Oedipus Rex

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The play Oedipus Rex has been constructed on the basis of a Theban myth. Sophocles produced this masterpiece of classical tragedy in 429 BC with other two tragedies together as a trilogy. Most of the critics and playwrights since classical times have been epitomizing this tragedy to be a perfect instance of assembling all the elements of drama described by Aristotle. In this essay, the dramatic sequence of Oedipus Rex will be adjudged by a cosmic jury. The jury indicts King Oedipus and queen Jocasta for the catastrophe in this play. In fact, fate is the antagonist who executed its evil plans through King Oedipus. As the play reaches its ending, it becomes somewhat horrific and instead of generating cathartic feeling among the audience it makes them petrified. However, the cause of nemesis of Oedipus is his ignorance of past that heavily affects his present finally dooming his future.
The situation of King Oedipus can be perceived from two points of view. Firstly, time or fate or destiny keeps toying with the life of Oedipus without his knowledge. Every decision he made to escape his fatal destiny leads him towards it. In fact, according the Theban myth, Oedipus is predestined since the sinful act of kidnapping and raping Chrysippus by the Oedipus’s father Laius in his youth. This not only doomed Laius and Oedipus but also their following generations. Prophesies have been the driving forces of this play. But somehow the over-intriguing nature of Oedipus helps the evil planning of fate. The prophesies of oracles are not merely anticipated messages of future events, rather they are the cautions by the fate that time by time it kept conveying to the protagonist of the play and every time Oedipus misinterpreted them and took catastrophic decisions to realize the doomed ending. The play is a true Athenian drama inculcating the Greek religious values through the enactment of a famous myth projected by the great dramatist Sophocles.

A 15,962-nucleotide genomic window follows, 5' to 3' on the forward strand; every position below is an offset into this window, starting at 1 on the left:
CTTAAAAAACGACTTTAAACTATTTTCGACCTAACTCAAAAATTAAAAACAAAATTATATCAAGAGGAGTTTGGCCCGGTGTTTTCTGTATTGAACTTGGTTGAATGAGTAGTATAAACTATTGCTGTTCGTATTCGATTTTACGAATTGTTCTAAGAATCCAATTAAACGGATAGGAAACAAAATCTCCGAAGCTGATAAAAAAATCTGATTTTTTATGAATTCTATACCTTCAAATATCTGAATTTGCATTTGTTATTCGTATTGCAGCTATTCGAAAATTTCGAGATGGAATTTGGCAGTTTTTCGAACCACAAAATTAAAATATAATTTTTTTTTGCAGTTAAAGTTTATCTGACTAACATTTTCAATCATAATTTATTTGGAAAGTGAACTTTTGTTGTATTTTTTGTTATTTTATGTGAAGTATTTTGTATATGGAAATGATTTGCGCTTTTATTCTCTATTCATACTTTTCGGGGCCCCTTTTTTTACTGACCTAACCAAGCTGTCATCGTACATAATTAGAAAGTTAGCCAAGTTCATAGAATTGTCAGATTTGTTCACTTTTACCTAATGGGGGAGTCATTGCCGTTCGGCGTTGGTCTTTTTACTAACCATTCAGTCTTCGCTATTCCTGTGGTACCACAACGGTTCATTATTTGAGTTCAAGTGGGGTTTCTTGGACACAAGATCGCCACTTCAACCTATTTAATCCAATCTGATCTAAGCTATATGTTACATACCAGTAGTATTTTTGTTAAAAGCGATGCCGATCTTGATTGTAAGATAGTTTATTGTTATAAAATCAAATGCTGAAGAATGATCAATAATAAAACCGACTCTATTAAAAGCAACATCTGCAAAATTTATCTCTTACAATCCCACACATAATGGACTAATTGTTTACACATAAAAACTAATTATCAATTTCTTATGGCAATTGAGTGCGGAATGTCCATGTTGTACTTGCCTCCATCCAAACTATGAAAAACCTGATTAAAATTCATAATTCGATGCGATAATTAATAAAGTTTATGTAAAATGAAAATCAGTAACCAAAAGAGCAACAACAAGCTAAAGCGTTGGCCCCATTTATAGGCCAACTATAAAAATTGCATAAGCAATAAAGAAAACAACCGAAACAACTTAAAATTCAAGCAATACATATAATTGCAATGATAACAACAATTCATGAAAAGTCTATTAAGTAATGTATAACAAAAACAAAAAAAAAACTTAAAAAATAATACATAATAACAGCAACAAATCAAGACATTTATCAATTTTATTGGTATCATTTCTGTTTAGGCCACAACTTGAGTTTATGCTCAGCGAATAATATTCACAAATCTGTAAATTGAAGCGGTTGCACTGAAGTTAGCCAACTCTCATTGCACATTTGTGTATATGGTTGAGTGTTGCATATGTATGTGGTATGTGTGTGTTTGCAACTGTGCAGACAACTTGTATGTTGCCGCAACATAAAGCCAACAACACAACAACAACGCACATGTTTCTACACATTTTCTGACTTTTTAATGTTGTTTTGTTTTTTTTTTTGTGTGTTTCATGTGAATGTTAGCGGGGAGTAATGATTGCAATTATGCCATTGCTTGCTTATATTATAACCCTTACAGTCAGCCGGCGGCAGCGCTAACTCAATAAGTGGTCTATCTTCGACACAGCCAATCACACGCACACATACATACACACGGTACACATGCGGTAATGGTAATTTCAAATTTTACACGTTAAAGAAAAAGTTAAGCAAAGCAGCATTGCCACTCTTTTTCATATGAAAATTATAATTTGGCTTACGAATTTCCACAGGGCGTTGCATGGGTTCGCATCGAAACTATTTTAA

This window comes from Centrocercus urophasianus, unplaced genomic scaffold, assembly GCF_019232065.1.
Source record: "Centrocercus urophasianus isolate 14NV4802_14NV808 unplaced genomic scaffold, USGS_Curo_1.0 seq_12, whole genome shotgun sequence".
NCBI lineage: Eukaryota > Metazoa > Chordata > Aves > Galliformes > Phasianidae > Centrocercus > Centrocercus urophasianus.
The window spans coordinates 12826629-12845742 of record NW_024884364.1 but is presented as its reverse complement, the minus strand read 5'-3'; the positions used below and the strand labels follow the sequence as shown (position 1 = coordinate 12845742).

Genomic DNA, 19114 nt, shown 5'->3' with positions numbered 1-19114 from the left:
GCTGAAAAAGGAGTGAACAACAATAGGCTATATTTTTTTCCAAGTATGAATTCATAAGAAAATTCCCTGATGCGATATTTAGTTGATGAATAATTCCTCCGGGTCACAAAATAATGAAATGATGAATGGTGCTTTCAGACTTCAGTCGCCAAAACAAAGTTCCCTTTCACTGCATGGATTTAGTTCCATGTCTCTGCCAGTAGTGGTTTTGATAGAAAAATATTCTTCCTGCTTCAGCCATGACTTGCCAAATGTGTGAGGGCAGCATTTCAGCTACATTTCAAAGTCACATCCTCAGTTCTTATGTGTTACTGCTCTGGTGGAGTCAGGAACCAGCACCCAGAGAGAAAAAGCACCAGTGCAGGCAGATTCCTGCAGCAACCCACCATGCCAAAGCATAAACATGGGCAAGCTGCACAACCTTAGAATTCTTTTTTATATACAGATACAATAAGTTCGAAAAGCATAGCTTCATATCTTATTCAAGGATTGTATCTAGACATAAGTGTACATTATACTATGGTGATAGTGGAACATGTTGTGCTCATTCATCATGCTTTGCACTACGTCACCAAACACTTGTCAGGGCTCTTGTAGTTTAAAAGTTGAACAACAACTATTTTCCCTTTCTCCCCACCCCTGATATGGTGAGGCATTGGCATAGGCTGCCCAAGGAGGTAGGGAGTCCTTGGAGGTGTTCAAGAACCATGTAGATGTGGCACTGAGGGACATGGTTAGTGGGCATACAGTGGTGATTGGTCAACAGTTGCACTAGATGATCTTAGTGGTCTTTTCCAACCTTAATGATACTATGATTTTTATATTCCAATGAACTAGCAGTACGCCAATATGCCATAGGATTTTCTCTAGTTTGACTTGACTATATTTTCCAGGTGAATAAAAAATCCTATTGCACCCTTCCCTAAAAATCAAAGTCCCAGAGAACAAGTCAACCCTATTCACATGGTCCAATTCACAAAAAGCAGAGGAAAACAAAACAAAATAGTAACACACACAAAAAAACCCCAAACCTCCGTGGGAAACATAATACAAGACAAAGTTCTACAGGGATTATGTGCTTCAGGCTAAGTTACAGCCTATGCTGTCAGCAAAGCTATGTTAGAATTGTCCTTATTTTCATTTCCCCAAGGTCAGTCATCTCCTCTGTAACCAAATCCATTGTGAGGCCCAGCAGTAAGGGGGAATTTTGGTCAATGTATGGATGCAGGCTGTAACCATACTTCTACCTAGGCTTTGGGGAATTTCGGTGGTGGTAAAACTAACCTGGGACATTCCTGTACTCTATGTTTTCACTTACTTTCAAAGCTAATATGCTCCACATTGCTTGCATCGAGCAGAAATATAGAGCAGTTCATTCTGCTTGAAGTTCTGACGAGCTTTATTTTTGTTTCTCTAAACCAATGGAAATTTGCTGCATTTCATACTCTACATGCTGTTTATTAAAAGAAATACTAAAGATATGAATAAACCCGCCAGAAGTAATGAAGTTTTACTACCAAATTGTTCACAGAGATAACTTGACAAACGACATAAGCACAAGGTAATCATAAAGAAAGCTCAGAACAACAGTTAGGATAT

The myth was known to all audience. Thus delineating this story into a drama was a challenge for Sophocles. Jocasta has been charged for the catastrophe of this play because she conveyed half-truth, the death of Lias was already destined then by their (Lias and her) child, to Oedipus when the people of Thebes were heavily suffering from plague. He solved the riddle of Sphynx to free Thebes from her curse and instead he became the ultimate curse for the kingdom. The hamartia of Oedipus has been his sheer ignorance of every consequential event that conditioned his future. What makes it fatal is in spite of having no knowledge Oedipus continued his actions. It would not be correct to say that Oedipus lacked knowledge. When he suspected his foster parents and questioned Oracles of Delphi for truth, they conveyed the ultimate fate of Oedipus. It means he was very much aware of his future, but some missing links or incomplete knowledge left Oedipus to ponder over.
In the very beginning of the play, the Creon informed Oedipus that the plague is a curse heralded by the murderer of the former king, and accordingly Oedipus vowed to resolve it. For further clarification, he consulted Tiresias, a blind prophet, and he dismissed Oedipus by refusing to speak the truth and warned him to stop probing. This has an uncanny connection with an event in Oedipus’s life when he had not been satisfied by the assertion made by his foster parents about being his biological parents. At that point of time, he did not listen to them and in the consequent journey, as decided by fate; he killed his biological father and king of Thebes Laius. However, Oedipus got angry due to audacity of Tiresias and during the heated argument Tiresias revealed that Oedipus himself was the murderer. This is how Oedipus helped the fate to succeed over and thus rightfully indicted for the doomed ending of the play.
However, at the time of conveying half-truth to Oedipus, Jocasta was also unaware of Oedipus’s real identity and with the eventual revelation forced Oedipus to suspect over the statement of enraged Tiresias. At last from the shepherd from the household of Laius completed the search for truth for Oedipus as the cause of Theban plague was clear to him. Immediately after this denouement, Jocasta committed suicide.
Aristotle used this text to explicate his famous theories for the genre of tragedy. Oedipus is an ideal tragic character with relevant tragic flaw. The weaving of plot of this tragedy is very neat and fine and for Sophocles it was a challenge to dramatize such popular and religiously valued myth. The indicted character Oedipus called the fatal doom over himself as well as on Thebes by his ignorance of his surroundings. On the other hand, Oedipus cannot be completely blamed as this apocalyptic ending is only a part of chained reaction triggered by Laius many years ago.